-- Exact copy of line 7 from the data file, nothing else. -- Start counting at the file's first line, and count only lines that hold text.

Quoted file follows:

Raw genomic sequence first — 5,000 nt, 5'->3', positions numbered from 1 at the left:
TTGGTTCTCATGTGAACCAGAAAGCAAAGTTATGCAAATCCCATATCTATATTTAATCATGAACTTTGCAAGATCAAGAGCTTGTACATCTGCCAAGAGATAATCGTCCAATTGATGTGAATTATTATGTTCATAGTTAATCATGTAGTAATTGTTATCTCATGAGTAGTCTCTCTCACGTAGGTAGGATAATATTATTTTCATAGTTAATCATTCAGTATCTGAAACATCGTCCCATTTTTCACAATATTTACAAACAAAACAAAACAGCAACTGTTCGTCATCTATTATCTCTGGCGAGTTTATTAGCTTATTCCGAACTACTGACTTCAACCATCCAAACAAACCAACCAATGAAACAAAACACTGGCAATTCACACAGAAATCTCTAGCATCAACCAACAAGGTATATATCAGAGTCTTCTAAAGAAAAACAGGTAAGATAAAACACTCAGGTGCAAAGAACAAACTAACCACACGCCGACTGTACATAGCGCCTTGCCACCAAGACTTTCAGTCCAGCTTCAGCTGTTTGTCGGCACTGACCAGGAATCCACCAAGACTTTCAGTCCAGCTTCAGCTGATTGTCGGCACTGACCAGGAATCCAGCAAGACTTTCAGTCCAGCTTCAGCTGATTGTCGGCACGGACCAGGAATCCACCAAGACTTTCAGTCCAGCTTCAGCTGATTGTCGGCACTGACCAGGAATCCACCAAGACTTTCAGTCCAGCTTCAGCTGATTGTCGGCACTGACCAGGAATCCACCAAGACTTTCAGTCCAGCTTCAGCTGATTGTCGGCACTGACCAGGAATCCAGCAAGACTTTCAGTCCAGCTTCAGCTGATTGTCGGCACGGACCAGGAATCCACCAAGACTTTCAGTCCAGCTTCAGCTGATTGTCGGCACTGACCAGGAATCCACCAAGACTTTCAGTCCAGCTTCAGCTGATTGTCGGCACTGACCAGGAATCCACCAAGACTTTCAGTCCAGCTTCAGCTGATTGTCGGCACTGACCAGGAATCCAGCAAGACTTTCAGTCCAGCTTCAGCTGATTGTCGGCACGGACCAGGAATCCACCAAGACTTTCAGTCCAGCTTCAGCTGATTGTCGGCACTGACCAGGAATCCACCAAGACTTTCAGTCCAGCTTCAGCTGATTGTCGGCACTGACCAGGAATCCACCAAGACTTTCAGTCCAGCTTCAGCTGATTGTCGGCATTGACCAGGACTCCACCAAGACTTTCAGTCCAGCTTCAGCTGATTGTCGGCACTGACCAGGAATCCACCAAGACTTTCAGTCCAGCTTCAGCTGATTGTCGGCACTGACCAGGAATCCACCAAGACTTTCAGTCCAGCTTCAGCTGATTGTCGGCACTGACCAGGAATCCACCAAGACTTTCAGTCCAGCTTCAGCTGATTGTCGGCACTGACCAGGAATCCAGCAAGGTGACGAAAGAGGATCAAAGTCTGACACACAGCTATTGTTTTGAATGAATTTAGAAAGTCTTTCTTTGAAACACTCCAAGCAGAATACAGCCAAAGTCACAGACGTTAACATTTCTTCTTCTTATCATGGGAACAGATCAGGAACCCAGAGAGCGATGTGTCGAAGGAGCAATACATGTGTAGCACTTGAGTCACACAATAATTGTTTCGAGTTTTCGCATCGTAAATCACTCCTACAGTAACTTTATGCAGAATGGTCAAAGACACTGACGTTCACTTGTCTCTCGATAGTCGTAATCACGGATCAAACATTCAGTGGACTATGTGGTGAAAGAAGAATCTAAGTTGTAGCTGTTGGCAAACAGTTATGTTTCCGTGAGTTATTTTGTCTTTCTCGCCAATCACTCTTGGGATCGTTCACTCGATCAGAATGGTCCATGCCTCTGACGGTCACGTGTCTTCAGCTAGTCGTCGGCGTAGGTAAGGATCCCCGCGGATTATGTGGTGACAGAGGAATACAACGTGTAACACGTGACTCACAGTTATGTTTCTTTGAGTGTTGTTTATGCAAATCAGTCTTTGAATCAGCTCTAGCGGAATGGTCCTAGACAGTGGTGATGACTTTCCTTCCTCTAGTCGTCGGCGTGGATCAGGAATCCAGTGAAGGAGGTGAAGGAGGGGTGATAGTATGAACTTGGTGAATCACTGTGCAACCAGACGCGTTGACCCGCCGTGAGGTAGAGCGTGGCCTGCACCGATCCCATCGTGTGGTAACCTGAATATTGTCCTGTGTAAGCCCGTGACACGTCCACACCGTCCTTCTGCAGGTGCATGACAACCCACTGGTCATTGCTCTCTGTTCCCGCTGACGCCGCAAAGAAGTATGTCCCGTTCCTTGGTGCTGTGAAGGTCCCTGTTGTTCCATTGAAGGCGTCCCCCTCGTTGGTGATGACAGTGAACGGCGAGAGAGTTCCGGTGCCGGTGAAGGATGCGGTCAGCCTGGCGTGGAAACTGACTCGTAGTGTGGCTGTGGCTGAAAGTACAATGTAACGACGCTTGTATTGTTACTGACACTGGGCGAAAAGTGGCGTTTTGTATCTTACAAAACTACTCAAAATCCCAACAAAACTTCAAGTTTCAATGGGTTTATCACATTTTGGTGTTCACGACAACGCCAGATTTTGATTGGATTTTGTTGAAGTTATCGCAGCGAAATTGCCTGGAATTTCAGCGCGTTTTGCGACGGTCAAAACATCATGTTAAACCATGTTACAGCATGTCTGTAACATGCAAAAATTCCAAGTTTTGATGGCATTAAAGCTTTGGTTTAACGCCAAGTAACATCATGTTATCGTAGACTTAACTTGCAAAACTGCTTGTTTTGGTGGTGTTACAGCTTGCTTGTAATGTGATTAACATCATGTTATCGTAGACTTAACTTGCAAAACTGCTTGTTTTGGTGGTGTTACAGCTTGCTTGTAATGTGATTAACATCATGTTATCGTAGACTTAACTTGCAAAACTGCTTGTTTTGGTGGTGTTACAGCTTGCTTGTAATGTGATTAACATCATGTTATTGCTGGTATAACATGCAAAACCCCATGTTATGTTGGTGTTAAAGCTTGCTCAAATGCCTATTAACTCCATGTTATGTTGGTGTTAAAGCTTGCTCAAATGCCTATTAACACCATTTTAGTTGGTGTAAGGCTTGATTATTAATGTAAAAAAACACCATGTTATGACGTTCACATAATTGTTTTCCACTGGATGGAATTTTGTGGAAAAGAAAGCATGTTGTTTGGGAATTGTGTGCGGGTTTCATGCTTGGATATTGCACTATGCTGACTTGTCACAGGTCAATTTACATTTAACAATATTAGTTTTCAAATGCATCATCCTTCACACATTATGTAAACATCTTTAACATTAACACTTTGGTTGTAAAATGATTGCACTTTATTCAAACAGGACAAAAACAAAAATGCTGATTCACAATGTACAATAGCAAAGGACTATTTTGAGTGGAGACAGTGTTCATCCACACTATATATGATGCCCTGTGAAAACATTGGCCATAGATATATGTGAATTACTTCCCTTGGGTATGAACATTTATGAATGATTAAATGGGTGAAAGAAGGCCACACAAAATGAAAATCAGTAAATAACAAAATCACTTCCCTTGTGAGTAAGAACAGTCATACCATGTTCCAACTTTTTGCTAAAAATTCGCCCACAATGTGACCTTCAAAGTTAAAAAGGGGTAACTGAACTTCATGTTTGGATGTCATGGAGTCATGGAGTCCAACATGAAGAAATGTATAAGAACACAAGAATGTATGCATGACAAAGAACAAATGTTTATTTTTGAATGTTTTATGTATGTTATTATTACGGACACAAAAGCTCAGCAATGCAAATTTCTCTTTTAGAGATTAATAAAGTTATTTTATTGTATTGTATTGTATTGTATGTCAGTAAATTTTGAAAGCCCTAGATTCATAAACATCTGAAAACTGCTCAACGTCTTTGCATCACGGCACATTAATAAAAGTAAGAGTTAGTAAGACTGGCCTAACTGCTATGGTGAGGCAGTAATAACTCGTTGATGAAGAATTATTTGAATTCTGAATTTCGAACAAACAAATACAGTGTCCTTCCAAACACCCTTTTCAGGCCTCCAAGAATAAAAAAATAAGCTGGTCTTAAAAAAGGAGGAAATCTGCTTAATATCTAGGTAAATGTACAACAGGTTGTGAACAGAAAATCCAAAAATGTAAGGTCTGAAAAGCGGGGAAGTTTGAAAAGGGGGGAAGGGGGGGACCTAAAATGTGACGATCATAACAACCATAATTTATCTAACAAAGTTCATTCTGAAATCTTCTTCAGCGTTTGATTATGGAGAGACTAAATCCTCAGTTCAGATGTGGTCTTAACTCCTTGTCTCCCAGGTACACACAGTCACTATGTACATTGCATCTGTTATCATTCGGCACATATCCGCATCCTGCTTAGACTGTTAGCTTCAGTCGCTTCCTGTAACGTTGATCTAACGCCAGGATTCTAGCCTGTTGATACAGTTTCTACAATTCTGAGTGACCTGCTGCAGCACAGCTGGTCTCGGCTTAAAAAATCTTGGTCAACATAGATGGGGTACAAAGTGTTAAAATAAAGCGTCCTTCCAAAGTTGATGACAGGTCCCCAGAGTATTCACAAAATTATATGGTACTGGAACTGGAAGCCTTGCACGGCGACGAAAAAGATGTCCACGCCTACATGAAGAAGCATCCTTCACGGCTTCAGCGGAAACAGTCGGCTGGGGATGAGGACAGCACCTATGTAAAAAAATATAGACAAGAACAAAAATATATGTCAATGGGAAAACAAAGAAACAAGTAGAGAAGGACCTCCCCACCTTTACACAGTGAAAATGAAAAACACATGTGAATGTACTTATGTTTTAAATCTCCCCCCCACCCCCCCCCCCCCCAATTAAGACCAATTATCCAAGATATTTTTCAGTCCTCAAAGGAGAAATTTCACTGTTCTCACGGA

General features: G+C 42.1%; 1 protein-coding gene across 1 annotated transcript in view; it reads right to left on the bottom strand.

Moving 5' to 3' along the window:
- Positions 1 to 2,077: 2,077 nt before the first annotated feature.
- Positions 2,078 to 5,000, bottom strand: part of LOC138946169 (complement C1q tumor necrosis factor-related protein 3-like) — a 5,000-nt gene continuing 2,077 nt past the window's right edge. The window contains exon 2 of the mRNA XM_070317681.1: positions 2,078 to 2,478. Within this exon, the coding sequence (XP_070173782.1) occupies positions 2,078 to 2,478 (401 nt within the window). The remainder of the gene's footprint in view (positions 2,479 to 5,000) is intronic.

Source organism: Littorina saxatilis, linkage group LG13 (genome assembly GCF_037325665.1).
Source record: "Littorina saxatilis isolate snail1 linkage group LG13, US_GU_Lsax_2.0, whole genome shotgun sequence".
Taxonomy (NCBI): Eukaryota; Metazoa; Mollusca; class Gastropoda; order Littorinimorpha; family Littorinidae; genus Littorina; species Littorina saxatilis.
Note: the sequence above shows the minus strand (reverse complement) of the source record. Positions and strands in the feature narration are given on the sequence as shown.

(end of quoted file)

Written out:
Source organism: Littorina saxatilis, linkage group LG13 (genome assembly GCF_037325665.1).